NCDs

Only one in twenty cancer patients in Africa receives needed chemotherapy. This is unacceptable. Much needs to be done, much can be done, and much must be done to close the cancer divide.

In June 2011, the CSIS Global Health Policy Center asked bloggers around the world, Do you think it's possible to create a unified social movement for NCDs, akin to the movements that already exist for individual chronic diseases?  If so, why?  If not, what initiatives can we implement in the place of an effective social movement to move an NCD agenda forward? Dr. Jonathan D. Quick was one of our four finalists.

For three years, Lucy Sakala has counseled people seeking HIV tests at a District Hospital in Malawi. A year ago, she was diagnosed with uterine cancer. She has had chemotherapy and surgery, which are sometimes painful and tiring, but are extending her life.

During the counseling sessions, she sometimes tells her patients about her illness: “I tell them they should live positively. There are several conditions more serious than HIV. I tell them I have cancer. It’s difficult, but I live positively."

The day before she said this, she had journeyed seven hours to the nearest city to see her doctor. He told her he had no more chemotherapy and she must buy it in a pharmacy. The cost was roughly $180. Insurance would only pay half.  The remaining half is a month’s salary, which she didn’t have.

It was an exciting and insightful week of discussions at this month’s Global Health Council meeting on how to address the drastically growing burden of non-communicable diseases (NCDs), such as cancers, diabetes, and heart and lung disease, in advance of the UN High Level Summit on NCDs in September. Speakers made a strong case for including NCDs as a priority on the global health agenda. The intertwining of these diseases with communicable diseases such as HIV, TB and malaria are striking. Julio Frenk, MD, MPH, Dean of the Harvard School of Public Health described the commonalities:

The theme of this year’s Global Health Council annual conference was Securing a Healthier Future in a Changing World. As populations are shifting, so are their health priorities. Increasing urbanization has led to more people living in and around cities, creating a series of problems that are new to public health professionals. Nutritional challenges, the need for improved water and sanitation infrastructure, and addressing the issue of unregulated health care providers are all problems facing governments, ministries, NGOs, donors, and populations. In addition, non-communicable diseases (NCDs), including cancer, diabetes, cardiovascular conditions, and mental illness, are adding a new strain to many already resource constrained health systems. Of course, immunization, malaria, pneumonia, diarrhea, and maternal death are all still very serious challenges in many of these systems and remain key priorities.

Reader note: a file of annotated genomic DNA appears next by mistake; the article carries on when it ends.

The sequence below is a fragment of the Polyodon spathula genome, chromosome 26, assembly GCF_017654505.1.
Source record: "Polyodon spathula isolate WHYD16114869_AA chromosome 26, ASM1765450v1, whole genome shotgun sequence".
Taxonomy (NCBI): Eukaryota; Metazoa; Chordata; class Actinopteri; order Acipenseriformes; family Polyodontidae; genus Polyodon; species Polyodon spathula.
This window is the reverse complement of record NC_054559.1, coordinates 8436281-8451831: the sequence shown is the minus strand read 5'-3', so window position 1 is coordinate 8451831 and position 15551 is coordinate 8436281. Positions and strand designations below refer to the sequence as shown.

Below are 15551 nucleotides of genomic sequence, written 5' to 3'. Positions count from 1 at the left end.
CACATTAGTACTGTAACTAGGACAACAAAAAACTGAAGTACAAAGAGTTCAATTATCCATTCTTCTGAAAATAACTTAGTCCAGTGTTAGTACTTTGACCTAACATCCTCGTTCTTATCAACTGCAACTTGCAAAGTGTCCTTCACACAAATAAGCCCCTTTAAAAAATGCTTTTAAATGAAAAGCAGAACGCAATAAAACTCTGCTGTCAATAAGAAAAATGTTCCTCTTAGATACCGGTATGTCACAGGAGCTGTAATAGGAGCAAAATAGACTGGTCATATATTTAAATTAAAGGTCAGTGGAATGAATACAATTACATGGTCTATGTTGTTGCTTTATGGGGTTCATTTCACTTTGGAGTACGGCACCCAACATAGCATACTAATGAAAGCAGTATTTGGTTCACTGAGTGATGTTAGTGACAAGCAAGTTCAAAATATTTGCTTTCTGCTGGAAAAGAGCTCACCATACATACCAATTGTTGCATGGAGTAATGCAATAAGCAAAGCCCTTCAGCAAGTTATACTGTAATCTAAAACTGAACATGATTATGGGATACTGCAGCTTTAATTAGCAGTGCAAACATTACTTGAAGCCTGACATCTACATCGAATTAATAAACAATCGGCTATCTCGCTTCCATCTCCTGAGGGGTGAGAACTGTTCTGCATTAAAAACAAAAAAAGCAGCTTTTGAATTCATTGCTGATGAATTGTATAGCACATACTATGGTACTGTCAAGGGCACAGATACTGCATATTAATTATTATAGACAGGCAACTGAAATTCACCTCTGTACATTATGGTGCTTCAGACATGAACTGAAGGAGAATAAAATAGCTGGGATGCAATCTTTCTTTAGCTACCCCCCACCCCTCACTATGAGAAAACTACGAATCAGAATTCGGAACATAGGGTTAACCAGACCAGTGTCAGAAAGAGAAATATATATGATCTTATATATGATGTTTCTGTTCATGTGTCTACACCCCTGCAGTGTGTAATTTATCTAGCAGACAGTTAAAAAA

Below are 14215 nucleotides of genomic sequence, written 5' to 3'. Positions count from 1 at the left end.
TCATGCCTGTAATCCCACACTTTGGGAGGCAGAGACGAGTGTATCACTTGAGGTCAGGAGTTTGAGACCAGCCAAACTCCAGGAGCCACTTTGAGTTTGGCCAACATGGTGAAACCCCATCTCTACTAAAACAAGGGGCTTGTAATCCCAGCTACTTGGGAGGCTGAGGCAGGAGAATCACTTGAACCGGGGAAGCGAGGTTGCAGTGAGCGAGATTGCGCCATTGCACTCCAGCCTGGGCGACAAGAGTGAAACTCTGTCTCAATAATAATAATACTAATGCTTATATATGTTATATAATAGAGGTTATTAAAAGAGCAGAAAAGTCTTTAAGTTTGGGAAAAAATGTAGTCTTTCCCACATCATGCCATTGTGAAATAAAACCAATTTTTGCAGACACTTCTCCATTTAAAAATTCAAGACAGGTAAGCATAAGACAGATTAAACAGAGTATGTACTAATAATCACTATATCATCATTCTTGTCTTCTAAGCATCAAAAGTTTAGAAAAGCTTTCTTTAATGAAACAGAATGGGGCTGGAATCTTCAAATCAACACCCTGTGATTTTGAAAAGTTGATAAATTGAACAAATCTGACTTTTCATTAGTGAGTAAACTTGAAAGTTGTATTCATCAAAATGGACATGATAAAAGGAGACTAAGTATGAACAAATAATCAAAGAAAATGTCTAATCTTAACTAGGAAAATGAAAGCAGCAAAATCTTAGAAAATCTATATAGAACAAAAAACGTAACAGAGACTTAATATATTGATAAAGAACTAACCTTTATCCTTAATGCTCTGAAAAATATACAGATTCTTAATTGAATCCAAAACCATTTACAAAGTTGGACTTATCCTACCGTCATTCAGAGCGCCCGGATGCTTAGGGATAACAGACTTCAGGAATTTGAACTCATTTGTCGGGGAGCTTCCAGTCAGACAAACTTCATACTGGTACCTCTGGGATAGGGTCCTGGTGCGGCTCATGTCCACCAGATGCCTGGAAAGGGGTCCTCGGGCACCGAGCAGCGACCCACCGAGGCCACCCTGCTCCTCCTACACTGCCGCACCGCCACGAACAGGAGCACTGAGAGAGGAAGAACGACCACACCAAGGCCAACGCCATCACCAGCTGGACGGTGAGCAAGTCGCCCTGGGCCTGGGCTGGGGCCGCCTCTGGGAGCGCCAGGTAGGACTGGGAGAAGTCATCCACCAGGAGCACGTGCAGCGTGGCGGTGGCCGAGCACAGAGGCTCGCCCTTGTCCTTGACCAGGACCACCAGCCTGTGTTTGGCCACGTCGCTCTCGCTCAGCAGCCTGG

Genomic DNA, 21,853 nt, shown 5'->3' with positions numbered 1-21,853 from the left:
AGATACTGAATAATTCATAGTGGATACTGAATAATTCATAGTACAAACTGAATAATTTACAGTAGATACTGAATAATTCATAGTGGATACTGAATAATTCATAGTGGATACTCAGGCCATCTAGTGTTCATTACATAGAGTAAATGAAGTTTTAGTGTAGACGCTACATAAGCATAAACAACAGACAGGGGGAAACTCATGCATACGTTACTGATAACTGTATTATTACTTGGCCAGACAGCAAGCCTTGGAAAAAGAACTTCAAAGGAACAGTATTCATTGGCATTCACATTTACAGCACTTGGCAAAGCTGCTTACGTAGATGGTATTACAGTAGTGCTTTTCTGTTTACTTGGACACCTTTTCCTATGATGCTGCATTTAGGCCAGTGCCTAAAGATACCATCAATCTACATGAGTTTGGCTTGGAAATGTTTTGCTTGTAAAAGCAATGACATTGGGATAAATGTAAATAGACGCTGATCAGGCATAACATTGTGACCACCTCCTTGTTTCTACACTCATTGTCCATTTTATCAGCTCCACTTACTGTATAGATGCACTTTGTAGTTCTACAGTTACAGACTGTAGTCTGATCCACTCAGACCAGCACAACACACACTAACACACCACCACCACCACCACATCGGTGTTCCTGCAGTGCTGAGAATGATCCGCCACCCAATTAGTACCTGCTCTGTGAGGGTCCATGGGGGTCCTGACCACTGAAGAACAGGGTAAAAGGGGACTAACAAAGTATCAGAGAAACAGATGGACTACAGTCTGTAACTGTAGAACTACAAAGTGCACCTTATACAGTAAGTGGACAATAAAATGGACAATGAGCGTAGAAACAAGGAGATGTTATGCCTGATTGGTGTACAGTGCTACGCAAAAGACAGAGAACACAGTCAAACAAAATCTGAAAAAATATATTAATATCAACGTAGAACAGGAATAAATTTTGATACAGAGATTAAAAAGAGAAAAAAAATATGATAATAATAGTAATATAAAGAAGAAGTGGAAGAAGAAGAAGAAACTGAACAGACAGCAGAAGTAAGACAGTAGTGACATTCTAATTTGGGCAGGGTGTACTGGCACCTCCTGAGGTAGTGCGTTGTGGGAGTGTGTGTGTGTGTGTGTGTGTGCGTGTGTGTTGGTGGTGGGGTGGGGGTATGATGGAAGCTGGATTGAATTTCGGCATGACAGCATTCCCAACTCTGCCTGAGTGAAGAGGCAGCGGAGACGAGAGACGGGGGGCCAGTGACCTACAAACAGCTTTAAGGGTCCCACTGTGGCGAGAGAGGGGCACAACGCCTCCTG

Today, the Center for Strategic and International Studies (CSIS) released a new video: “Spotlighting the NCD Problem.” This video explains the challenge the world is facing with non-communicable diseases. According to the World Health Organization, about 36 million people die each year due to NCDs, and a quarter of NCD deaths are of people aged under 60; 9 in 10 of these people are from developing countries.

MSH President and CEO Jonathan D. Quick, MD, MPH, recently called on UN member states to take a heath systems strengthening approach to NCDs.

The Health Minister’s Conference for member countries of The East, Central and Southern Africa Health Community (ECSA HC) was opened by the Minister of Health, Zimbabwe in Harare on October 25. The theme, "Moving from Knowledge to Action: Harnessing Evidence to Transform Healthcare" is very relevant to the mission of Management Sciences for Health (MSH).

I’ll highlight two sessions from the first day that support the evolving global health field and the work of MSH.

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